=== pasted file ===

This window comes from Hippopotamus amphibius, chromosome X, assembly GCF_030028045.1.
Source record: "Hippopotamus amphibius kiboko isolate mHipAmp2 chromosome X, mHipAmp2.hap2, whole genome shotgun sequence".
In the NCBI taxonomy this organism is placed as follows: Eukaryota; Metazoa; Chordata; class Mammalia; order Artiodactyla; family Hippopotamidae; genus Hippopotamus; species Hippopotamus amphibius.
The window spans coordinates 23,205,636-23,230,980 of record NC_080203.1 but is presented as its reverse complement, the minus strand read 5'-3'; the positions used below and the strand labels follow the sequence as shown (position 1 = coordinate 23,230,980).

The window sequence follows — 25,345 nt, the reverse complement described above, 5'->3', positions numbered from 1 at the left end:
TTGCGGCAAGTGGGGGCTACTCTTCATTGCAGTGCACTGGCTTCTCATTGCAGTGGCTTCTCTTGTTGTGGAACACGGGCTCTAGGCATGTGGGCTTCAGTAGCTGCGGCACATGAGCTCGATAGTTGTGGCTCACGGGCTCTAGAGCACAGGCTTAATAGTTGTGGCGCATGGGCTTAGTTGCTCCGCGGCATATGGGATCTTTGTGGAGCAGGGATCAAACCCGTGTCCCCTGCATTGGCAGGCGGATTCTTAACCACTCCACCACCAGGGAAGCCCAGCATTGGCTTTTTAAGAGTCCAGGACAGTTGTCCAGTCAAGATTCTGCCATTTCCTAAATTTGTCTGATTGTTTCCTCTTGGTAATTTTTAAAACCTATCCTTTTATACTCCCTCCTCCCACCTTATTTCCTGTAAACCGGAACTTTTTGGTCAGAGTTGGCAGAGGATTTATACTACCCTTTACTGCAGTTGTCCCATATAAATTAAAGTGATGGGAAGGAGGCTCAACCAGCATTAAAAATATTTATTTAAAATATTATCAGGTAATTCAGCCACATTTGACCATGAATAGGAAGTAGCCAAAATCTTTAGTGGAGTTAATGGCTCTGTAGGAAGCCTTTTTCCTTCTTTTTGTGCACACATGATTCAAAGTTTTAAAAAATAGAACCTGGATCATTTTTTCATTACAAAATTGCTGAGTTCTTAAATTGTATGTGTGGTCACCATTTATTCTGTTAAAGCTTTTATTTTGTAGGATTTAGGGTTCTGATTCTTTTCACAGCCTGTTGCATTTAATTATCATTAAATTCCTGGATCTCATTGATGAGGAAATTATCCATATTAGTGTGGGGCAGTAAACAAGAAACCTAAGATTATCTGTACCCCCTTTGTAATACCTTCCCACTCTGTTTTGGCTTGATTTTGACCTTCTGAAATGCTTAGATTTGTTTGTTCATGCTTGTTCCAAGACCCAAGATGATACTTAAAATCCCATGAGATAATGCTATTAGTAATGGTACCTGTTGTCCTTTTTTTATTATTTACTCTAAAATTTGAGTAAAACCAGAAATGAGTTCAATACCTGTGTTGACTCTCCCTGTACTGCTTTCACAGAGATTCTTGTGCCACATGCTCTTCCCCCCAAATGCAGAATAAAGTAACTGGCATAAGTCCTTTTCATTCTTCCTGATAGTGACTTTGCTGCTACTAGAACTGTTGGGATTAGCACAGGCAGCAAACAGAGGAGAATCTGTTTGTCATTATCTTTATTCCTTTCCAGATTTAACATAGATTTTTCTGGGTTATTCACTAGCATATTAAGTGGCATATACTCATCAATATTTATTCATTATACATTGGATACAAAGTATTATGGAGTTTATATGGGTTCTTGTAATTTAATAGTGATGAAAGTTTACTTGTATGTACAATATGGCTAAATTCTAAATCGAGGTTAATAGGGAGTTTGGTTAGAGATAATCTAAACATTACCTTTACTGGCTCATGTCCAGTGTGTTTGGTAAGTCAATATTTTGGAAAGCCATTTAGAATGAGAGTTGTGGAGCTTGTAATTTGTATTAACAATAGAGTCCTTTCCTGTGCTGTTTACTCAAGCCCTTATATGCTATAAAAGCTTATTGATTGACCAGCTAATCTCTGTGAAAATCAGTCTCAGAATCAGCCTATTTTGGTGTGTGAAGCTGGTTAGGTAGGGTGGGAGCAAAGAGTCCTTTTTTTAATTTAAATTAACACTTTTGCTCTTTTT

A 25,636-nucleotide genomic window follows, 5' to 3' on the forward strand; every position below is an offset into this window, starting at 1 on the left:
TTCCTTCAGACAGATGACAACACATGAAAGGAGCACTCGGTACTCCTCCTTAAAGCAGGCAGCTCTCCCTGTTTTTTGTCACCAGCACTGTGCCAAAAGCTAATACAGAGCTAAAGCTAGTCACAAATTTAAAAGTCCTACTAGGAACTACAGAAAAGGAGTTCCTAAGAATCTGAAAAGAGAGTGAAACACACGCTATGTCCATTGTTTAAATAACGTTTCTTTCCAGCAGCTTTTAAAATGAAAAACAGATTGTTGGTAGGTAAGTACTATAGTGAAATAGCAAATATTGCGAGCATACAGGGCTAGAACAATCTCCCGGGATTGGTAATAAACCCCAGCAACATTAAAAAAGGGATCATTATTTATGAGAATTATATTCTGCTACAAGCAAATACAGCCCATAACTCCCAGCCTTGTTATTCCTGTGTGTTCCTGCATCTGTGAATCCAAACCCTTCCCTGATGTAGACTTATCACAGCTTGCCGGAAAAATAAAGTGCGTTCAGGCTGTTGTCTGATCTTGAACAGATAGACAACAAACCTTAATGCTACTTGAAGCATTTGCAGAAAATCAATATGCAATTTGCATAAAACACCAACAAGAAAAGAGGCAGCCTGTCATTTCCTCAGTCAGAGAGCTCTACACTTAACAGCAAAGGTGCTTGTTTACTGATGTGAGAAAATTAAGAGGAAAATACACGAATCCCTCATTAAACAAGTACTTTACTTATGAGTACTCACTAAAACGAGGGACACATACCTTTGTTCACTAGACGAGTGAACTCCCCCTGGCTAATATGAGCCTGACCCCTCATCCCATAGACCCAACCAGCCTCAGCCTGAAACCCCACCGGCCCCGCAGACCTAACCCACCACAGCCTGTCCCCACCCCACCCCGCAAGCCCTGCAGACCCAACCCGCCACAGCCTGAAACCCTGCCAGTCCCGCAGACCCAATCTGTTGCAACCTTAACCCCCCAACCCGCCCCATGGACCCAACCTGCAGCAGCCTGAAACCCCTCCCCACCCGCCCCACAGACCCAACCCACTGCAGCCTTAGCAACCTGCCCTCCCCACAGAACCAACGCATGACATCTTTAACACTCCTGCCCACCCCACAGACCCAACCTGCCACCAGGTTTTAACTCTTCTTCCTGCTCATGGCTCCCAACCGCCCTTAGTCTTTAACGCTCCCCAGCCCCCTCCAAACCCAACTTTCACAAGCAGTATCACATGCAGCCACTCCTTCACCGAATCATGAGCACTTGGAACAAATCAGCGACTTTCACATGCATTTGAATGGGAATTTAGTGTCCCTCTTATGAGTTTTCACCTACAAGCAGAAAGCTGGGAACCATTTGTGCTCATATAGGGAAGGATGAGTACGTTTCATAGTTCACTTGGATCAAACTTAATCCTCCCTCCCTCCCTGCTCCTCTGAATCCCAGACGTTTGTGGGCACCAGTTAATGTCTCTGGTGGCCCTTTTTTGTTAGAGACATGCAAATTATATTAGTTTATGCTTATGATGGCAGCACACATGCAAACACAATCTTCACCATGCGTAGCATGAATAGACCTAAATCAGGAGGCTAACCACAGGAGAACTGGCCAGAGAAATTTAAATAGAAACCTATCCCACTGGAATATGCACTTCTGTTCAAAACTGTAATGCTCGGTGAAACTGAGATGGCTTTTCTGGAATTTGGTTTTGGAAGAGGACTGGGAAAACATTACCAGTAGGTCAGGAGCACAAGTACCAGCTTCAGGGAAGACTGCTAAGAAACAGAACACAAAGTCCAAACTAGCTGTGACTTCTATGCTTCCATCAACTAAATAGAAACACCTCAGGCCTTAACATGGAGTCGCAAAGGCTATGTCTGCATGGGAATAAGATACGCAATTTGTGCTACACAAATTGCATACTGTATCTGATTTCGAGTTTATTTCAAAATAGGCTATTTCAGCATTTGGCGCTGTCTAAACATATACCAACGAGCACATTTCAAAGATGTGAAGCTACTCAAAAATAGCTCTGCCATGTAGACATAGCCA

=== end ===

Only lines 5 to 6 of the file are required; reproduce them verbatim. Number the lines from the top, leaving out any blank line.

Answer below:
The window sequence follows — 25,345 nt, the reverse complement described above, 5'->3', positions numbered from 1 at the left end:
TTGCGGCAAGTGGGGGCTACTCTTCATTGCAGTGCACTGGCTTCTCATTGCAGTGGCTTCTCTTGTTGTGGAACACGGGCTCTAGGCATGTGGGCTTCAGTAGCTGCGGCACATGAGCTCGATAGTTGTGGCTCACGGGCTCTAGAGCACAGGCTTAATAGTTGTGGCGCATGGGCTTAGTTGCTCCGCGGCATATGGGATCTTTGTGGAGCAGGGATCAAACCCGTGTCCCCTGCATTGGCAGGCGGATTCTTAACCACTCCACCACCAGGGAAGCCCAGCATTGGCTTTTTAAGAGTCCAGGACAGTTGTCCAGTCAAGATTCTGCCATTTCCTAAATTTGTCTGATTGTTTCCTCTTGGTAATTTTTAAAACCTATCCTTTTATACTCCCTCCTCCCACCTTATTTCCTGTAAACCGGAACTTTTTGGTCAGAGTTGGCAGAGGATTTATACTACCCTTTACTGCAGTTGTCCCATATAAATTAAAGTGATGGGAAGGAGGCTCAACCAGCATTAAAAATATTTATTTAAAATATTATCAGGTAATTCAGCCACATTTGACCATGAATAGGAAGTAGCCAAAATCTTTAGTGGAGTTAATGGCTCTGTAGGAAGCCTTTTTCCTTCTTTTTGTGCACACATGATTCAAAGTTTTAAAAAATAGAACCTGGATCATTTTTTCATTACAAAATTGCTGAGTTCTTAAATTGTATGTGTGGTCACCATTTATTCTGTTAAAGCTTTTATTTTGTAGGATTTAGGGTTCTGATTCTTTTCACAGCCTGTTGCATTTAATTATCATTAAATTCCTGGATCTCATTGATGAGGAAATTATCCATATTAGTGTGGGGCAGTAAACAAGAAACCTAAGATTATCTGTACCCCCTTTGTAATACCTTCCCACTCTGTTTTGGCTTGATTTTGACCTTCTGAAATGCTTAGATTTGTTTGTTCATGCTTGTTCCAAGACCCAAGATGATACTTAAAATCCCATGAGATAATGCTATTAGTAATGGTACCTGTTGTCCTTTTTTTATTATTTACTCTAAAATTTGAGTAAAACCAGAAATGAGTTCAATACCTGTGTTGACTCTCCCTGTACTGCTTTCACAGAGATTCTTGTGCCACATGCTCTTCCCCCCAAATGCAGAATAAAGTAACTGGCATAAGTCCTTTTCATTCTTCCTGATAGTGACTTTGCTGCTACTAGAACTGTTGGGATTAGCACAGGCAGCAAACAGAGGAGAATCTGTTTGTCATTATCTTTATTCCTTTCCAGATTTAACATAGATTTTTCTGGGTTATTCACTAGCATATTAAGTGGCATATACTCATCAATATTTATTCATTATACATTGGATACAAAGTATTATGGAGTTTATATGGGTTCTTGTAATTTAATAGTGATGAAAGTTTACTTGTATGTACAATATGGCTAAATTCTAAATCGAGGTTAATAGGGAGTTTGGTTAGAGATAATCTAAACATTACCTTTACTGGCTCATGTCCAGTGTGTTTGGTAAGTCAATATTTTGGAAAGCCATTTAGAATGAGAGTTGTGGAGCTTGTAATTTGTATTAACAATAGAGTCCTTTCCTGTGCTGTTTACTCAAGCCCTTATATGCTATAAAAGCTTATTGATTGACCAGCTAATCTCTGTGAAAATCAGTCTCAGAATCAGCCTATTTTGGTGTGTGAAGCTGGTTAGGTAGGGTGGGAGCAAAGAGTCCTTTTTTTAATTTAAATTAACACTTTTGCTCTTTTT